Charles R. Walgreen, One of Galesburg’s Own

by Terry Hogan

I enjoy Garrison Keillor's The Writer's Almanac that appears daily on many radio stations around the U.S. Partly it is his voice. Partly it is the poem that he reads each day that seems to be a little window on America or Americans' daily lives. I get it emailed to my computer at work so that the first thing I do before the fray begins, is to "click the mouse" and enjoy The Writer's Almanac. It gives me a couple of minutes of calm. To my surprise, on October 9, I heard Garrisson say "Galesburg, Illinois." He was noting that it was the birthday of Charles Rudolph Walgreen, founder of the ubiquitous Walgreens drug store chain.

Charles was born near Galesburg on October 9, 1873. Like so many of us, Charles had more than a drop of Swedish blood. His father was Charles Walgreen, born on May 20, 1829 in Juteburg, Sweden. The senior Charles left Sweden in 1852 and settled near Galesburg. In 1871, Charles senior married Ellen Olsen. They had three children - Linda, Charles, and Esther.

But this new line of Swedes didn't stay near Galesburg too long. In 1889, the family uprooted and moved to Dixon, Illinois. Charles senior opened up a real estate office, after being a farmer in the Galesburg area. (Now you know why Dixon's airport is named what it is - Charles R. Walgreen.)

Charles junior had, like so many of us, a misfortune that turned out to be a life-changing event. He lost part of his middle finger while working in a shoe factory. He turned to being an employee at a drug store. He worked at Horton's Drugstore for only about a year and a half. His salary was a whopping $4 a week. He moved to Chicago in 1893 and worked for a number of different pharmacies. He learned what was good and what wasn't good business practice.

In 1901 Charles Walgreen put a down payment on a pharmacy in Chicago. It was one that he was currently working at. So, the first Walgreens was located on Chicago's South Side. It was in the Barrett's Hotel at the intersection of Cottage Grove and Bowen Avenue. This wasn't his only major life change occurring about this time. Charles met Myrtle Norton at a pharmacist's excursion on Lake Michigan (that was probably a wild group). Myrtle and Charles were married in 1902.

The rest is history. He implemented the best he saw in other stores, added his own innovations, and had some help from a few good employees over the years. Some employees even had their own innovations. Walgreen converted the soda fountain from just being a place to get a cool drink or ice cream in the summer to a year around attraction by adding quick, hot food served in the winter.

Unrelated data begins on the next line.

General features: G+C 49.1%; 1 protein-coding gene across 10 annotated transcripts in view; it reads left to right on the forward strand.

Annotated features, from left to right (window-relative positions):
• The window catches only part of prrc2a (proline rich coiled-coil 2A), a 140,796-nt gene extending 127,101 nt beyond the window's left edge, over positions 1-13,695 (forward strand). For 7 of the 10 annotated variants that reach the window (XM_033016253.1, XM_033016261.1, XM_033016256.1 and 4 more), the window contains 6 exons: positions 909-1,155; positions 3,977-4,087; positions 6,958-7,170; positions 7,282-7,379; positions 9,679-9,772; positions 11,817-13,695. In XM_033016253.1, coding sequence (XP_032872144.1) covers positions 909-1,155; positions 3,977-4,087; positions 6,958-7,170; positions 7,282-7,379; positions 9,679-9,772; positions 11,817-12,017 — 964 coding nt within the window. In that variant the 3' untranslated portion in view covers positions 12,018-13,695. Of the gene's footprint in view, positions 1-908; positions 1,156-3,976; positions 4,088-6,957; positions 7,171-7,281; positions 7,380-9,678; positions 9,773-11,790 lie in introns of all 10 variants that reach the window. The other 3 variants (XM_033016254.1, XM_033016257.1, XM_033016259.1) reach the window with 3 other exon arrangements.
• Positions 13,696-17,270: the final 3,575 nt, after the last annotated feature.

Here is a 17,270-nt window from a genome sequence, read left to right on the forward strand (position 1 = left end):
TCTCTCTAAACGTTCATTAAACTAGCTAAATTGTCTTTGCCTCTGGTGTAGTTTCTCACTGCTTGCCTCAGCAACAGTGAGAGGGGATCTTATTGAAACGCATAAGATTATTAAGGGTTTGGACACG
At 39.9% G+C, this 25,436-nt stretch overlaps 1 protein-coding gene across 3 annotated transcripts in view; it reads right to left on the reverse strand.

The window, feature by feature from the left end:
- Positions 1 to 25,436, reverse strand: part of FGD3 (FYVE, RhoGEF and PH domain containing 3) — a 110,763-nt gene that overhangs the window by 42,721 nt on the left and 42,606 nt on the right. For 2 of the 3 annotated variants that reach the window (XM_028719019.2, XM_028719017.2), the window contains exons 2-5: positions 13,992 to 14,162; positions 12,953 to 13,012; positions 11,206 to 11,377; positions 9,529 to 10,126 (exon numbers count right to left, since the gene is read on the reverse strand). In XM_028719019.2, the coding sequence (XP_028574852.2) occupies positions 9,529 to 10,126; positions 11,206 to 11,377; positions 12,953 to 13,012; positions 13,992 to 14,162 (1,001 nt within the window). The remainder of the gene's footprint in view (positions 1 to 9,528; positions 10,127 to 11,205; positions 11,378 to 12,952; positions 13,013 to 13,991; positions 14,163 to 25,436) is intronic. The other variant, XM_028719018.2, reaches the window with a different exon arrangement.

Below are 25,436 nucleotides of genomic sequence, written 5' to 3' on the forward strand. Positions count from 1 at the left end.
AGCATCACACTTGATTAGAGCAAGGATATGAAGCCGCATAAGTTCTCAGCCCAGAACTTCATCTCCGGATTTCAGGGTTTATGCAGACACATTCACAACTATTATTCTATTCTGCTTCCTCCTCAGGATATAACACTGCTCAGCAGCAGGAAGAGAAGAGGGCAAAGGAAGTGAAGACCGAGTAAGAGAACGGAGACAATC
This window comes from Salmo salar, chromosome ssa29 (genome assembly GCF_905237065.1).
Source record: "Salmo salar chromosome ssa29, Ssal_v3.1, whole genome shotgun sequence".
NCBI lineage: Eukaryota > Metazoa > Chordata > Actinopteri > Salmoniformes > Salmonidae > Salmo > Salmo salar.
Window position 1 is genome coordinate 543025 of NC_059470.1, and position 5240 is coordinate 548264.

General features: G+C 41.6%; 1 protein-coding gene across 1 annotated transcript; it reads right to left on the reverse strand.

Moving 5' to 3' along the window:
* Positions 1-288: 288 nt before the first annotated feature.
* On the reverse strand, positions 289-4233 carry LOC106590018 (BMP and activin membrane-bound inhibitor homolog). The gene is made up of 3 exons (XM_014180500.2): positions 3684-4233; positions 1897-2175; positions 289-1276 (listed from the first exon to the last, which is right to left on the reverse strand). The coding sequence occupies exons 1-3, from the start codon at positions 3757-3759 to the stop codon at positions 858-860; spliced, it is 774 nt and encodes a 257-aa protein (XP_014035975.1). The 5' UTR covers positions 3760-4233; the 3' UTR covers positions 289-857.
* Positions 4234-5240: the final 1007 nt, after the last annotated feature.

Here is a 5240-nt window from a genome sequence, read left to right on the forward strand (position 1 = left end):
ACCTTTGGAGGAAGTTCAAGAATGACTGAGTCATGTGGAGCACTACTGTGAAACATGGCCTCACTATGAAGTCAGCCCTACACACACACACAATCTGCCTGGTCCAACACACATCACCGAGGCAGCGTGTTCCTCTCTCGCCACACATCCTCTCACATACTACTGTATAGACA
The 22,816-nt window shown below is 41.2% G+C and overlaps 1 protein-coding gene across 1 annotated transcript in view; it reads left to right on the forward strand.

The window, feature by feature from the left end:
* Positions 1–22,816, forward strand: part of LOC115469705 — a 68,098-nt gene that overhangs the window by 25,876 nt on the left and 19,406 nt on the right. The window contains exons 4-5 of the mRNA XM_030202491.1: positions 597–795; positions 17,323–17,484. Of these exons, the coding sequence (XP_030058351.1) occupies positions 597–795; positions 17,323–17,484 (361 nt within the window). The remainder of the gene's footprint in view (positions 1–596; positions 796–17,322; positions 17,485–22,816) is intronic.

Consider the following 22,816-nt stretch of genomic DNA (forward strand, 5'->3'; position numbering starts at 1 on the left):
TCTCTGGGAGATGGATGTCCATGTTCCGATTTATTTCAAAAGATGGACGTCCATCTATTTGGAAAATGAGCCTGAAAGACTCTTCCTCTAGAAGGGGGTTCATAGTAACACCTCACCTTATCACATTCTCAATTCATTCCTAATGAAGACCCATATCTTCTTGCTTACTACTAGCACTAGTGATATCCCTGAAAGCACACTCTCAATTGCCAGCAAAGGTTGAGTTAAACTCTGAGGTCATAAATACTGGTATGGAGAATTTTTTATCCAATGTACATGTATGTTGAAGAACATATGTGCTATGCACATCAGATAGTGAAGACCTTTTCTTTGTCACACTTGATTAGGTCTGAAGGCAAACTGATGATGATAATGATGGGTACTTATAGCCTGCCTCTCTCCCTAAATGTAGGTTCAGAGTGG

One of his employees, Ivan Coulson, came up with an improvement on the traditional malted milk shake. Up to that time, the soda fountain malted milk shake was made with milk, chocolate syrup and a spoonful of malt powder. Well, it seems that Ivan was probably secretly a "wild and crazy guy". Perhaps his friends called him "Crazy Ivan," but that's just speculation. But back to this innovative and crazy guy. On one particularly hot day (so goes the story), Ivan had a wild and crazy idea. "Thinking outside the box", before there even was a box, he had a radical idea. He added not one, but two scoops of vanilla ice cream to the recipe. He wasn’t a guy for moderation. It was a pretty radical idea, but America was apparently just waiting for Crazy Ivan's innovative talent to be expressed. They came. They ate. They came again. Ivan's innovation was a success and the "new and improved" malt was adopted at all the Walgreen stores. History, or at least Walgreens home page, records that the public lined up to sample this new drink.

By 1984, Walgreens had 1,000 stores. Today you can go to most cities and towns and find a Walgreens, and probably a CVS nearby, battling it out for your business. Perhaps this is good. Perhaps not. Perhaps it depends on whether you have a prescription to be filled, or whether you are attempting to preserve and restore parts of the old town.

It strikes me a little odd that the soda fountain with Walgreen’s cold and hot food, and Crazy Ivan’s innovative malted drinks are no where to be found in today’s Walgreens. It is too bad. Hurrying here, hurrying there, and then waiting for your prescription. What could be better use of your waiting time than to stop for a cool malt with two scoops of ice cream. Ivan had a good idea. Take a pause, and give a silent toast to Crazy Ivan. Well, perhaps there is a Dairy Queen down the street.

However, if you want to compare the bright, and perhaps overwhelming, Walgreens of today, with the very first Walgreen drugstore, you can. Under the direction of the "Walgreen Drug Stores Historical Foundation," a replica of the first Walgreens that stood at Cottage Grove and Bowen avenues in Chicago, has been created. It stands at the Chicago's Museum of Science and Industry "Yesterday's Main Street" display. Ironically, you have to go to someplace like the Museum of Science and Industry to see a genuine imitation of "Yesterday's Main Street" because the originals are gone, replaced with national chain stores. But that is another story.

Charles R. Walgreen, a man who gave America his finger (or at least a part of it) and a chain of drug stores. One of Galesburg's own.